Field report: Nigeria
With a vision to economically empower Africa’s youth, the Tony Elumelu Enterprise Programme (TEEP) was set up in 2012. Beneficiaries are developing innovative agri-products and services and building more solid business structures with the knowledge acquired through the programme.
The TEEP programme of the Tony Elumelu Foundation (TEF) is a 10 year-long programme to reach 10,000 African entrepreneurs with an endowment of €92 million from Nigerian businessman – Tony Elumelu. Each year, since the launch of the programme in 2015, 1,000 entrepreneurs have been selected through a business plan competition for Africans. After successful selection, awardees are mentored on entrepreneurship, provided with seed funding (around €4,570) and continuous business management support; over 30% of its awardees have become agripreneurs.
One Nigerian TEEP supported agripreneur, Tolulope Ajose, is founder of ‘Natural and Sazzy’, a small manufacturer of natural food spices, herbal soaps and creams. “One major lesson I learnt from the TEF training is resilience, that when there are difficult issues in business, it is time to grow. With a resolve to succeed and get results, one will surely overcome the challenges,” she says. She employs four people to support her growing business and uses social media and the radio to promote her products. Ajose adds, “With the TEF training, I have increased my product lines and sales by about 50%. I see my products becoming a household name in Africa.”
Ajose is also passing on her skills through her training firm, SkillAlert Concept. Adapting the innovation of the TEF online mentorship programme, she is using the lessons she has learnt to teach entrepreneurship, and the rudiments of manufacturing natural products, to people within and outside Nigeria using Whatsapp and other ICT applications. For instance, she uses the online video conferencing facility GoToMeeting to conduct her training.
Another TEF awardee, Babatunde Lawal, a farmer and founder of Siyon-Jay Premium Company has developed GARRIMAX – a nutrient-enhanced garri. Made from cassava, garri is eaten by at least two-thirds of the estimated 180 million people in Nigeria. Lawal says, “We deemed it fit to fortify such a widely consumed food product with essential vitamins and minerals, such as iodine and iron, to help combat malnutrition in the country and beyond.”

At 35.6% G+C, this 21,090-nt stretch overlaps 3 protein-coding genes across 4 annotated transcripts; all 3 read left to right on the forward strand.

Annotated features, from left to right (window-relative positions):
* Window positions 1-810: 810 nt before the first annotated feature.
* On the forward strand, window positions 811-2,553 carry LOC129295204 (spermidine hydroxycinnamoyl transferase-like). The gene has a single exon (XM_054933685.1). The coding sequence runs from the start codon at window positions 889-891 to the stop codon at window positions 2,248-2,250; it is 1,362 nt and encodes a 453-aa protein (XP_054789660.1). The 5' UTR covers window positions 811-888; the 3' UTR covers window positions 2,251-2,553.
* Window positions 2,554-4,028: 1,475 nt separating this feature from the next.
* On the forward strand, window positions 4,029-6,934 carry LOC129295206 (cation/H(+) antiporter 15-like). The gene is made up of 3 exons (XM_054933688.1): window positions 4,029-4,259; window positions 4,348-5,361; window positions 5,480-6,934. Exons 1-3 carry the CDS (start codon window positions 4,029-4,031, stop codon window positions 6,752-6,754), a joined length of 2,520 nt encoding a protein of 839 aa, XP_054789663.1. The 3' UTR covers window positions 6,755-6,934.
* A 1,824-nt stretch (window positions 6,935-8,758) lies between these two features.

On benefits of the TEF programme, Lawal says, “It has exposed me to the secrets of building a transgenerational business, with vision and structures and on how to create innovative systems and processes around agribusinesses in order to produce more healthy foods, curb post-harvest losses and employ more people across Africa. My business is 1 year old but it already employs over seven people directly and indirectly and I expect this figure to triple within the next 6 months. The foundation has taught me the art of pitching and raising funds – I recently raised around €36,800 for my business through the Federal Government of Nigeria’s GEM-AVDD entrepreneurship project.” Lawal also plans to establish the Siyon-Jay Cassava Outgrowers Scheme, which will support smallholder cassava farmers with inputs, including improved varieties, fertilisers and machinery .
For Aderonke Aderinoye, her selection as a Tony Elumelu entrepreneur helped her transition into agriculture as a full time business, having previous been employed in a commercial bank in Lagos. Aderinoye says, “The 12 weeks online entrepreneurship training in 2016 ensured I looked through my business model and had all the bases covered before launching out. It also provided the seed funding I needed to start out. I was able to carry out a lot of market research, going into villages, meeting farmers and finding out solutions to certain challenges. My business, AgriHub, now runs an incubator programme to train young people on how to farm and grow food. I have 13 staff, three full time and 10 part time, and I expect this to grow exponentially in the coming years.” Apart from being taught good farming practices, students learn how to structure a farming business; market produce through social media, and connect with potential investors. Her first set of 15 students started in February 2017 and will undertake training for 15 months.
By focusing on capacity development, seed capital, mentoring and netoworking for entrepreneurs, TEF seeks to catalyse economic and social development in Africa. But long-term private sector investments and a supportive policy environment will also be vital to unlocking Africa’s economic potential.